AUSTIN - After opening a little over a year ago, a hotel on 6th Street is suing a music venue, alleging that its hotel guests are bothered by music the company said is too loud, according to the court document obtained by KVUE.
Wesaus LLC -- the company that oversees the Westin Austin-Downtown at 310 East 5th Street -- filed the lawsuit against The Nook Amphitheater on Dec. 22 for damages in excess of $1 million. Wesaus LLC is also asking for an injunction to prevent the venue from disturbing its guests at night.
In a statement Thursday, representatives for Westin Austin Downtown told KVUE:
"Our relationships with our neighbors are important. The 110,000+ guests we expect to host over the next year at The Westin Austin Downtown are absolutely going out to spend time and dollars at these venues, and they are choosing the hotel in part because of the proximity to the entertainment districts that the city is known for.
Prior to construction, we did undergo a thorough acoustical review, and there was there was a good faith effort to address noise challenges before we broke ground. Since opening, we have been taking our own measurements of noise levels, from different floors and angles to attempt to understand the noise issues. We’ve also retrofitted all rooms facing 6th Street, adding improvements to help mitigate the noise that comes from our neighbors.
Our current challenge is not with live music, but with one nearby establishment that frequently plays recorded dance music through loudspeakers that consistently exceed the bass decibel ordinance established by the city. We have been working with this venue for more than a year on ways to make sure everybody on 6th Street has a good time. This is the only venue that refuses to follow the city’s ordinance. We have installed special soundproofing materials and taken other measures, including offering to pay for the costs of upgrading this venue’s sound system based on their own specifications. We are not asking the venue to change who they are; we are simply asking that in the wee hours of the morning, they turn the bass down on their DJ music so that all the visitors our city welcomes can enjoy all aspects of their stay."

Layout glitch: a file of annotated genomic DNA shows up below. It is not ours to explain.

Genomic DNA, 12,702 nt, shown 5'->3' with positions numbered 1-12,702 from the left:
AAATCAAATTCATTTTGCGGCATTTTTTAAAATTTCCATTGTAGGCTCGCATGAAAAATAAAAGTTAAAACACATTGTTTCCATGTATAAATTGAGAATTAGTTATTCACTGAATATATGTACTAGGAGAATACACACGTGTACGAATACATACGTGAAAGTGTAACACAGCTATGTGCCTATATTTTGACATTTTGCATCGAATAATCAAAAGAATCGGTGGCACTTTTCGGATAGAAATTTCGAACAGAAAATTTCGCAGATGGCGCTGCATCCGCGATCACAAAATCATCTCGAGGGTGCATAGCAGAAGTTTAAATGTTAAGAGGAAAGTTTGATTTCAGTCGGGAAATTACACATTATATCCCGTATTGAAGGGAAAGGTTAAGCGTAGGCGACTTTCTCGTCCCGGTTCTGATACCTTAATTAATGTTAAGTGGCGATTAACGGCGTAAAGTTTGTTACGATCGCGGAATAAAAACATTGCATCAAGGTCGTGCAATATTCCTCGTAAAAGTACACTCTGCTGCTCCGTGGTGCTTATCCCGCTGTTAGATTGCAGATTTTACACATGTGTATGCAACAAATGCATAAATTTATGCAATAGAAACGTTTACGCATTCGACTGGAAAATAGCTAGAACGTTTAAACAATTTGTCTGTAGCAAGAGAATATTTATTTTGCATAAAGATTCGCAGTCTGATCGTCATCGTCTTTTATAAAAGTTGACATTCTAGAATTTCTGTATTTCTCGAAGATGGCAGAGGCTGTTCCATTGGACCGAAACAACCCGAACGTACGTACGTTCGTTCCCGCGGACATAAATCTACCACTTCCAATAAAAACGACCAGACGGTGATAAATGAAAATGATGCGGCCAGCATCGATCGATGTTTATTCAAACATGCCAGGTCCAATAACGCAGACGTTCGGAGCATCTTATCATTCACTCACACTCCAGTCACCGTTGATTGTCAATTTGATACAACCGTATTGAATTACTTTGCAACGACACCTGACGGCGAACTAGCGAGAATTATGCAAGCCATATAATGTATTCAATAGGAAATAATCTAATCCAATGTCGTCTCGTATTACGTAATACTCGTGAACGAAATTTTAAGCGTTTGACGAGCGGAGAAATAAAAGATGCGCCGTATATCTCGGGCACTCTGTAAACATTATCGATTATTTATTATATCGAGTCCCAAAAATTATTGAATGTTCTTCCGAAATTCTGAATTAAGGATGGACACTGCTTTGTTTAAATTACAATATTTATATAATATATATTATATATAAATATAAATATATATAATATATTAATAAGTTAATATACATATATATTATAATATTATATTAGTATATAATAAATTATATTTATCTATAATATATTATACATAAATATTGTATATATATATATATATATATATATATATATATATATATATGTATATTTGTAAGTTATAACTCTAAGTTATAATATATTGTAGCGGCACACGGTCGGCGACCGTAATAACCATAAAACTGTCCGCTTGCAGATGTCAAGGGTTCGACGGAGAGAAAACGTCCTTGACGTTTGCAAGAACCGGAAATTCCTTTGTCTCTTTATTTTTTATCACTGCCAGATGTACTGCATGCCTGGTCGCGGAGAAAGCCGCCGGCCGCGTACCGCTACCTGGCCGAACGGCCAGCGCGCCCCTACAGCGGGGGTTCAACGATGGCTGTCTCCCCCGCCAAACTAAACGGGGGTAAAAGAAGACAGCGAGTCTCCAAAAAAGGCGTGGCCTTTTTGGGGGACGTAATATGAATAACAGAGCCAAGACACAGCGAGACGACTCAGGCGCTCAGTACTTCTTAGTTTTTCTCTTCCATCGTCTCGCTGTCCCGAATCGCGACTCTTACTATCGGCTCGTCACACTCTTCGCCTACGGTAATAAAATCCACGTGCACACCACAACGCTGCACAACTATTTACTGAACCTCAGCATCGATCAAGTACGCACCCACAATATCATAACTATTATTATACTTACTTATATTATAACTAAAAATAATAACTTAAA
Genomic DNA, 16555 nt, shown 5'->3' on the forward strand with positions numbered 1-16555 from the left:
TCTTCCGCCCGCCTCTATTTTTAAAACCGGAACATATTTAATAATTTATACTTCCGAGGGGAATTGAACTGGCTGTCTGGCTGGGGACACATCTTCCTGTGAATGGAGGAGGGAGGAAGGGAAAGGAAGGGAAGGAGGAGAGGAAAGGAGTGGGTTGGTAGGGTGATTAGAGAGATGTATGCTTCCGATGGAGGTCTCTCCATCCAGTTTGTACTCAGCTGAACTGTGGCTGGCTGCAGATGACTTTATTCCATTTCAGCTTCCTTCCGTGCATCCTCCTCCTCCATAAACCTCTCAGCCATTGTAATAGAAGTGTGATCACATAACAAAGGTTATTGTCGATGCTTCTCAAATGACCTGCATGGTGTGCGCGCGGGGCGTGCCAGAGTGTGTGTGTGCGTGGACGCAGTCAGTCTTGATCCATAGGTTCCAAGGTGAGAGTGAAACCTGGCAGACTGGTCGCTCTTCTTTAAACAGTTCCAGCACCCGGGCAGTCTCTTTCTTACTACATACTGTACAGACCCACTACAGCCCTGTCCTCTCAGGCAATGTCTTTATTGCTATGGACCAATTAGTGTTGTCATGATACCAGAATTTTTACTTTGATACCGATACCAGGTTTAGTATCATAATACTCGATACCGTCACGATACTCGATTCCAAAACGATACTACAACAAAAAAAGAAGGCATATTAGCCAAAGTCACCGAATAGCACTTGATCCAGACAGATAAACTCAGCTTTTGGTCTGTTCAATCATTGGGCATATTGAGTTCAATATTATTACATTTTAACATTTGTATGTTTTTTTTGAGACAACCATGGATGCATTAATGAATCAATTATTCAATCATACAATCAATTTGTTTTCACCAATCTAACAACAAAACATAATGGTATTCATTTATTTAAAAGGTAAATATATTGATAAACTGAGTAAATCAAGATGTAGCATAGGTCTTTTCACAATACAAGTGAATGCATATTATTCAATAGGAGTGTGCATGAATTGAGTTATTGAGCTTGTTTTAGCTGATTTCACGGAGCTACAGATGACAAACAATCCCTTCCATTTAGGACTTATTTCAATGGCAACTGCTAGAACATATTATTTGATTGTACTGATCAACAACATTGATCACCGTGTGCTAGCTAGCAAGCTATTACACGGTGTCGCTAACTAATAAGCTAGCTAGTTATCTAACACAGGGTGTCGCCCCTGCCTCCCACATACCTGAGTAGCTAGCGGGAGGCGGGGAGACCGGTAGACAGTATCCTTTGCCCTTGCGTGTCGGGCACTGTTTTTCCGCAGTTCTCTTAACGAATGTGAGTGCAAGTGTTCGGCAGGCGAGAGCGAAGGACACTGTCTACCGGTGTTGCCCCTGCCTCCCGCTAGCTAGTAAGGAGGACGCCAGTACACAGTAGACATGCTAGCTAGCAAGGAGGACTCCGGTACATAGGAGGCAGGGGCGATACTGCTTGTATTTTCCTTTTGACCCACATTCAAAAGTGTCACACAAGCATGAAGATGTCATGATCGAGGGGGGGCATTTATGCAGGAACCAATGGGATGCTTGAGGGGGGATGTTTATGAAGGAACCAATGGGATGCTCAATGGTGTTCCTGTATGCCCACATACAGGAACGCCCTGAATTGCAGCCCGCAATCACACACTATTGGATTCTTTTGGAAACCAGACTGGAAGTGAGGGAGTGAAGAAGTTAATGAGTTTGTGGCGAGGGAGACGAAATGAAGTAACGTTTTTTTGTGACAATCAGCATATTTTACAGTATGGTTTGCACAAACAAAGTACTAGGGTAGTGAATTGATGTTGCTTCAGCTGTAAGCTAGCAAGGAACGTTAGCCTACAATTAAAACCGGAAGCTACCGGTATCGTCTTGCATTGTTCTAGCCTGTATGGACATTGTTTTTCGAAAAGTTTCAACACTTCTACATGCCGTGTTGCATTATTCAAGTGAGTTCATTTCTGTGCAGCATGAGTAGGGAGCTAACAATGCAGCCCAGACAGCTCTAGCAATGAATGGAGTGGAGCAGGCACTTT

"I can't believe this is happening in the live music capital of the world," The Nook co-owner JD Dunn said.
The Nook -- which opened in 2011 -- is in a district where outdoor music venues are allowed by the city's law to play amplified music until 2 a.m.
Wesaus LLC claims in the lawsuit that the company spent in excess of $1 million "fortifying the building with additional window and drywall to prevent the intrusion of noise and the physical effect of low-frequency sound waves."
However, the company claims that those additions could not mitigate the "low end 'bass' sound waves that cannot be contained by any reasonable construction technique currently available when they reach certain levels."
The noise, which Wesaus LLC said makes the rooms "virtually uninhabitable," prompted the company to speak with representatives of The Nook prior to the filing of the lawsuit.
"The Nook, although periodically providing lip service to cooperation, has continuously refused to reduce the noise levels so as not to unreasonably impact (the Westin's) use of its property," the lawsuit states.
Wesaus LLC said representatives of The Nook have said that turning down the bass would "negatively affect the atmosphere" of the bar.
The Nook owners JD Dunn and Stephen Condon created an online petition to show support for Nook Amphitheater and encourage Mayor Adler and the City Council to take action.
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